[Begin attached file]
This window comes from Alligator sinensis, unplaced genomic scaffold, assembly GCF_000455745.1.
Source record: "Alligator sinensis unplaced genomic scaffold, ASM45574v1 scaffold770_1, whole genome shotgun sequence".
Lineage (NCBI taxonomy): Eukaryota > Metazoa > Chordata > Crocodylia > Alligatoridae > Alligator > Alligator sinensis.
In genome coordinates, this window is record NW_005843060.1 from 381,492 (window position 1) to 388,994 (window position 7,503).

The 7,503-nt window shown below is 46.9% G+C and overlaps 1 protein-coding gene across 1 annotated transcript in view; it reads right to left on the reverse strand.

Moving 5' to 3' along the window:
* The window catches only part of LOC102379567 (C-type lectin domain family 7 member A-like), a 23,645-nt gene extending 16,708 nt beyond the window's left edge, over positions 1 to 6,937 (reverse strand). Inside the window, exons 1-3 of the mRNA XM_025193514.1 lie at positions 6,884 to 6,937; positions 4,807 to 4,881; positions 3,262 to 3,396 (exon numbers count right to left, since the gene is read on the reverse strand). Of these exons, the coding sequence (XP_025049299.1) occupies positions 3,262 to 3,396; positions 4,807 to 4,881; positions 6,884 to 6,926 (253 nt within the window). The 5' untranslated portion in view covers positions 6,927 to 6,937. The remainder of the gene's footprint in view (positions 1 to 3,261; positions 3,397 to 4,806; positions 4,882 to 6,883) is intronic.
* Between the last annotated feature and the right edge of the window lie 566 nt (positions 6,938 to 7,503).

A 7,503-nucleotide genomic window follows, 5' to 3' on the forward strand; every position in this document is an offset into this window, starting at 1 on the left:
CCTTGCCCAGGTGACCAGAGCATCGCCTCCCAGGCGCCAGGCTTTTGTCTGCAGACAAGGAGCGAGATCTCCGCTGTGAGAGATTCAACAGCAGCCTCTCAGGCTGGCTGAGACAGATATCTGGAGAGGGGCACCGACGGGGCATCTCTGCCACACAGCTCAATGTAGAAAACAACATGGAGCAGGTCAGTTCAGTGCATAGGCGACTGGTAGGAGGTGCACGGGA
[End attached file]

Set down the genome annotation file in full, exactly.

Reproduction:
This window comes from Alligator sinensis, unplaced genomic scaffold, assembly GCF_000455745.1.
Source record: "Alligator sinensis unplaced genomic scaffold, ASM45574v1 scaffold770_1, whole genome shotgun sequence".
Lineage (NCBI taxonomy): Eukaryota > Metazoa > Chordata > Crocodylia > Alligatoridae > Alligator > Alligator sinensis.
In genome coordinates, this window is record NW_005843060.1 from 381,492 (window position 1) to 388,994 (window position 7,503).

The 7,503-nt window shown below is 46.9% G+C and overlaps 1 protein-coding gene across 1 annotated transcript in view; it reads right to left on the reverse strand.

Moving 5' to 3' along the window:
* The window catches only part of LOC102379567 (C-type lectin domain family 7 member A-like), a 23,645-nt gene extending 16,708 nt beyond the window's left edge, over positions 1 to 6,937 (reverse strand). Inside the window, exons 1-3 of the mRNA XM_025193514.1 lie at positions 6,884 to 6,937; positions 4,807 to 4,881; positions 3,262 to 3,396 (exon numbers count right to left, since the gene is read on the reverse strand). Of these exons, the coding sequence (XP_025049299.1) occupies positions 3,262 to 3,396; positions 4,807 to 4,881; positions 6,884 to 6,926 (253 nt within the window). The 5' untranslated portion in view covers positions 6,927 to 6,937. The remainder of the gene's footprint in view (positions 1 to 3,261; positions 3,397 to 4,806; positions 4,882 to 6,883) is intronic.
* Between the last annotated feature and the right edge of the window lie 566 nt (positions 6,938 to 7,503).

A 7,503-nucleotide genomic window follows, 5' to 3' on the forward strand; every position in this document is an offset into this window, starting at 1 on the left:
CCTTGCCCAGGTGACCAGAGCATCGCCTCCCAGGCGCCAGGCTTTTGTCTGCAGACAAGGAGCGAGATCTCCGCTGTGAGAGATTCAACAGCAGCCTCTCAGGCTGGCTGAGACAGATATCTGGAGAGGGGCACCGACGGGGCATCTCTGCCACACAGCTCAATGTAGAAAACAACATGGAGCAGGTCAGTTCAGTGCATAGGCGACTGGTAGGAGGTGCACGGGA